This week’s featured review is for a very cool camera that I am in the process of shooting as well, the Zeiss-Ikon “Bullseye” Contarex SLR from Japan Camera Hunter.
German manufacturers are well known for making complex machines. Whether you’re talking about cameras, automobiles, or airplanes, there’s a saying that if something requires 6 parts to function, the Germans will use 12.
The Contarex is probably the most egregious example of over-engineering that I’ve yet to come across. Holding the camera, it feels more like a solid metal work of art, yet surprisingly works quite well. Combine that with the Planar 50/2 and you have a very capable tool.
So it was with great fascination that I read Michael Nguyen’s thoughts in his Japan Camera Hunter review. The review is really well done, with lots of great beauty pics of the camera, and sample images. I’m going to have to step up my game whenever I finish my review!
Here are more great posts from some of my favorite sites:
I narrowly missed this one last week from Theo at photothinking.com who takes a look at the infamous Polaroid SX-70. This is another camera I’m in the process of testing, and it’s not been an easy one for me. As anyone reading this site likely knows, original Polaroid film for their instant cameras stopped production over 10 years ago, so all that we have today is a reverse engineered film produced by a new company, and the results from that film are … well, just read Theo’s review to see for yourself!
I own a Pontiac. It’s a red Trans Am and it sits in my garage. And as neat as that car is, it’s not a Pontiac camera. One thing in common with Pontiac the car maker and Pontiac the camera maker is that both are no longer in business, but that’s where the similarities stop. This week, James Tocchio reviews the Pontiac Super Lynx I, an absolutely gorgeous French camera produced in very limited numbers shortly after the war. Very few of these are still out there, and less are in usable condition, but James was lucky enough to find one, so check out his review!
Two weeks, two $1 bargain bin cameras. Peggy Marsh follows up last week’s look at the Pentax Espio 928M with the very thoughtfully named, Yashica Auto Focus. I’ve seen these cameras before and the design of the camera was quite off putting. Of course these early to mid 80s point and shoots often perform better than their appearance suggest, Peggy puts one through it’s paces. Is this another gem worthy of far more than 100 pennies, or would you be better off melting those pennies down and making a bullet and putting the camera out of it’s misery?
Tying in with Theo’s review of the SX-70, another very interesting Instant Film related article comes from Johnny Martyr, who interviews Baltimore based photographer Brian Henry, whose photography starts with instant film, but further manipulates the images in a darkroom. These aren’t your every day “Instagram filter” images, these are chemically altered physical images of abandoned hospitals and other urban decay. The article works as a Q&A which was fascinating to me, but even if you don’t have the time to read it, I strongly recommend at least looking at the images. They are HAUNTING!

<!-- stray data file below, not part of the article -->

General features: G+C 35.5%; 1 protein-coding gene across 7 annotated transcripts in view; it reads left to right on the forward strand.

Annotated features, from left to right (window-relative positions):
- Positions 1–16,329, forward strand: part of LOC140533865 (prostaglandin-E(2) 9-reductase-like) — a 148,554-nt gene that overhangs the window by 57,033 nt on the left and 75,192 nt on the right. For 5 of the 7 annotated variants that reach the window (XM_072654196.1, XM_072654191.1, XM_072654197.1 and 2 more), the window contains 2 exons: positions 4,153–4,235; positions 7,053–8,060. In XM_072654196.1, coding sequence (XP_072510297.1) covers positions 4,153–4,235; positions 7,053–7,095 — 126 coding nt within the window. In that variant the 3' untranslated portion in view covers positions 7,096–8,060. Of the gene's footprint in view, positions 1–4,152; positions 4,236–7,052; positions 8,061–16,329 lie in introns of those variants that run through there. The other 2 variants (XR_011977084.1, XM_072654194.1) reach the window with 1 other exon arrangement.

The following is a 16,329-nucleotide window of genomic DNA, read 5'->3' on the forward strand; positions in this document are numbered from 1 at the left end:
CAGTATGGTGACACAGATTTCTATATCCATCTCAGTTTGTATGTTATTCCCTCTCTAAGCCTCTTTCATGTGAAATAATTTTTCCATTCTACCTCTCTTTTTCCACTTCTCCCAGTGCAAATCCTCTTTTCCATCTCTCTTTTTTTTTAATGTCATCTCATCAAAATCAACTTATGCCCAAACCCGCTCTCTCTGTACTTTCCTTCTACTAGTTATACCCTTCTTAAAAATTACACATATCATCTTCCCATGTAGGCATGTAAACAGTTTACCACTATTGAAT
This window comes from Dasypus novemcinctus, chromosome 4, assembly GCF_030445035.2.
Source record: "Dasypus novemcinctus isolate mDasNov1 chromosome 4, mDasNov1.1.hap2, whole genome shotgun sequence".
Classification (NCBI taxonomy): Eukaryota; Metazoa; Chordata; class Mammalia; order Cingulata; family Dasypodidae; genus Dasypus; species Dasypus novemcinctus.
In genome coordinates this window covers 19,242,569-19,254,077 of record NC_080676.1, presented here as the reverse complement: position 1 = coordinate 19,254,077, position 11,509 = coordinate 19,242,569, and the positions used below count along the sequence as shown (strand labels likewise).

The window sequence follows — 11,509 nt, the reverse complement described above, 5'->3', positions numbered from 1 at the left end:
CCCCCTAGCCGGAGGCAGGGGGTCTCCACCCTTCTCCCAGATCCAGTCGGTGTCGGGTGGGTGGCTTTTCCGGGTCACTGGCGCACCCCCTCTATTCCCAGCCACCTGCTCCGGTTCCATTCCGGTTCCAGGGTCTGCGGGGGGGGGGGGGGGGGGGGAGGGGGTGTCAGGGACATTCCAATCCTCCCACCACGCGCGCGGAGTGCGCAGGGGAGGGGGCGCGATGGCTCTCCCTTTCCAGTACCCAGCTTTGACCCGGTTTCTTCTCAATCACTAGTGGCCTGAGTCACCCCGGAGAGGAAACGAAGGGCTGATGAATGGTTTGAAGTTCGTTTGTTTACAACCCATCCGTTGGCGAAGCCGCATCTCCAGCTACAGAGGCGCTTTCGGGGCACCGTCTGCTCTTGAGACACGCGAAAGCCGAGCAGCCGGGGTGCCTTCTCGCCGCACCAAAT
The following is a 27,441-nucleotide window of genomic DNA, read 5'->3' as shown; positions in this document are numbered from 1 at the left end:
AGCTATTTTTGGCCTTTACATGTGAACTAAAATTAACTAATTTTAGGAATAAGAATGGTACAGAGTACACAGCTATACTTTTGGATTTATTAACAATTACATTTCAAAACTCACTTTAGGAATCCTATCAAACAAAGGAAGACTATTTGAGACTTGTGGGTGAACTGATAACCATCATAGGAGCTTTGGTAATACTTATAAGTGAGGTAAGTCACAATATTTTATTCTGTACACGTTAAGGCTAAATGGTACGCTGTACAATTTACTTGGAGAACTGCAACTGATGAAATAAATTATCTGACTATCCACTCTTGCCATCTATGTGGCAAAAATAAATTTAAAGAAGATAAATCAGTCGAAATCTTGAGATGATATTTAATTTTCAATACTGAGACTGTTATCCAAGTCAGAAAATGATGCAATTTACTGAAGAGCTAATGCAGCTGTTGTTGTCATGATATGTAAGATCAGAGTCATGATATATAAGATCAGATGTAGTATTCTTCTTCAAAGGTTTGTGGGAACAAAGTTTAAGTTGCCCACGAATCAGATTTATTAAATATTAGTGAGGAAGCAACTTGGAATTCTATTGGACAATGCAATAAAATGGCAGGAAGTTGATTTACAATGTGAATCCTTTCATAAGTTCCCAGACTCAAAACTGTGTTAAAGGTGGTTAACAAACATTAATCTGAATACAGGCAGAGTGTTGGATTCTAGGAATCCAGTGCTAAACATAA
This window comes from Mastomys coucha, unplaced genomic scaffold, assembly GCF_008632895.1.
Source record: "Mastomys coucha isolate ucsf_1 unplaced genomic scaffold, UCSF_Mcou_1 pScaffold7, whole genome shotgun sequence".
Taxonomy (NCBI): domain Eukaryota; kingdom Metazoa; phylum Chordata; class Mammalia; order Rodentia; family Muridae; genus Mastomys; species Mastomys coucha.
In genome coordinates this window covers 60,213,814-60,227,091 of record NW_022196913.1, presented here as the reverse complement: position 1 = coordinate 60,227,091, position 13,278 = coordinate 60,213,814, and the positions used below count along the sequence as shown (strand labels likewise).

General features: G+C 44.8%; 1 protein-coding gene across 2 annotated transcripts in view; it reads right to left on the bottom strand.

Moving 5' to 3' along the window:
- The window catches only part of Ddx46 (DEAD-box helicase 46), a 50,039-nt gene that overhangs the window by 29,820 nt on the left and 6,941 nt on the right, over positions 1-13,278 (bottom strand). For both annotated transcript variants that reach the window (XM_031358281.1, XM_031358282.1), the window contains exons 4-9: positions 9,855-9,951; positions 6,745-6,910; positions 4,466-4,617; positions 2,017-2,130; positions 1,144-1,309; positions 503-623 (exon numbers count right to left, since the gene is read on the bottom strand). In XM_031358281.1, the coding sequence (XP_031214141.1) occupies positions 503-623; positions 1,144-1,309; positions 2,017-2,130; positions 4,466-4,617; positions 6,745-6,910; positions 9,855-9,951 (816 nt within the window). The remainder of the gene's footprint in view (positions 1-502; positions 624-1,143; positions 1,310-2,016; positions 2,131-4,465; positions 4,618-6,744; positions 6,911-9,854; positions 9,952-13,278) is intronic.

What is the most common type of photograph today? The selfie. Millions of selfie stick, arm length, or bathroom mirror selfies are taken by millennials and members of Gen Z every day. (Okay, maybe not millions, probably billions.) But of those vain examples of smoochy faces, on occasion a selfie serves a practical purpose, and this week Jim Grey shares with us a few of his. When you review multiple cameras like Jim and I do, it can sometimes be difficult to remember which cameras were used on the the piles and piles of developed film we accumulate. Here’s where the bathroom mirror selfie pic comes in handy. These images can be as creative or as thoughtless as you like, but as long as the camera who took the image is visible, it’s a really easy way to remember which camera captured each roll you have developed.
$71.3 billion dollars is a lot of money! Imagine how many cameras you could buy for that? If cameras aren’t your thing (then why are you here), then perhaps you could just buy Fox, which is what Disney just did. Apparently it wasn’t enough that Disney already owned Pixar (Toy Story, Cars, Frozen, + more), Lucasfilm (Star Wars and Indiana Jones franchises), Marvel (do I really need to list examples), and Disney’s own classic franchises (Cinderella, Snow White, Pinocchio, Lion King, etc), but now you can add the X-Men franchise, the Simpsons, Aliens and Predator franchises, the Avatar franchise (yes its a franchise, theres 4 more movies being made), and countless others.
They also own many of Fox’s television networks, including FX, the National Geographic Channel, and a 60% share of Hulu. The list is frankly MIND BOGGLING for media consumption and is hard to comprehend what kinds of mash-ups we could see in the coming years. Imagine a Star Wars spin-off consisting of Buzz Lightyear, Bart Simpson, Elsa, Jack Bauer, Ellen Ripley, Donald Duck, and Howard the Duck! IT COULD HAPPEN!!!!